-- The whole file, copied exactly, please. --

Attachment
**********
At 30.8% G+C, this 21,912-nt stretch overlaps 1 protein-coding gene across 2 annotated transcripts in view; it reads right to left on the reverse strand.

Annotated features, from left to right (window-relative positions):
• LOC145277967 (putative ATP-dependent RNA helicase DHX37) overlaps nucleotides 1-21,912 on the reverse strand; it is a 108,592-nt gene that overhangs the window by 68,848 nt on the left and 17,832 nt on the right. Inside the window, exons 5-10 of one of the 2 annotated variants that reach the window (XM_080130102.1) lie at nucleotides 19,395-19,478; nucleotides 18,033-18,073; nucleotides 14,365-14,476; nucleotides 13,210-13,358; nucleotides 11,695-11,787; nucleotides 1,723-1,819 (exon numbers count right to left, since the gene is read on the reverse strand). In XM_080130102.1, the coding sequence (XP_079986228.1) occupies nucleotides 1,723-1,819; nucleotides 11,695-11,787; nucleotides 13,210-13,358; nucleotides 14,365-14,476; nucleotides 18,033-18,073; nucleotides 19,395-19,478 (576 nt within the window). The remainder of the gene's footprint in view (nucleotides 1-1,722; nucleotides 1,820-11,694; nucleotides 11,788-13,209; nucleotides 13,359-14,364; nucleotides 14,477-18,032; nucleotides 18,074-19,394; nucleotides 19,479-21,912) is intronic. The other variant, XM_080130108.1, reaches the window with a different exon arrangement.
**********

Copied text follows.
At 30.8% G+C, this 21,912-nt stretch overlaps 1 protein-coding gene across 2 annotated transcripts in view; it reads right to left on the reverse strand.

Annotated features, from left to right (window-relative positions):
• LOC145277967 (putative ATP-dependent RNA helicase DHX37) overlaps nucleotides 1-21,912 on the reverse strand; it is a 108,592-nt gene that overhangs the window by 68,848 nt on the left and 17,832 nt on the right. Inside the window, exons 5-10 of one of the 2 annotated variants that reach the window (XM_080130102.1) lie at nucleotides 19,395-19,478; nucleotides 18,033-18,073; nucleotides 14,365-14,476; nucleotides 13,210-13,358; nucleotides 11,695-11,787; nucleotides 1,723-1,819 (exon numbers count right to left, since the gene is read on the reverse strand). In XM_080130102.1, the coding sequence (XP_079986228.1) occupies nucleotides 1,723-1,819; nucleotides 11,695-11,787; nucleotides 13,210-13,358; nucleotides 14,365-14,476; nucleotides 18,033-18,073; nucleotides 19,395-19,478 (576 nt within the window). The remainder of the gene's footprint in view (nucleotides 1-1,722; nucleotides 1,820-11,694; nucleotides 11,788-13,209; nucleotides 13,359-14,364; nucleotides 14,477-18,032; nucleotides 18,074-19,394; nucleotides 19,479-21,912) is intronic. The other variant, XM_080130108.1, reaches the window with a different exon arrangement.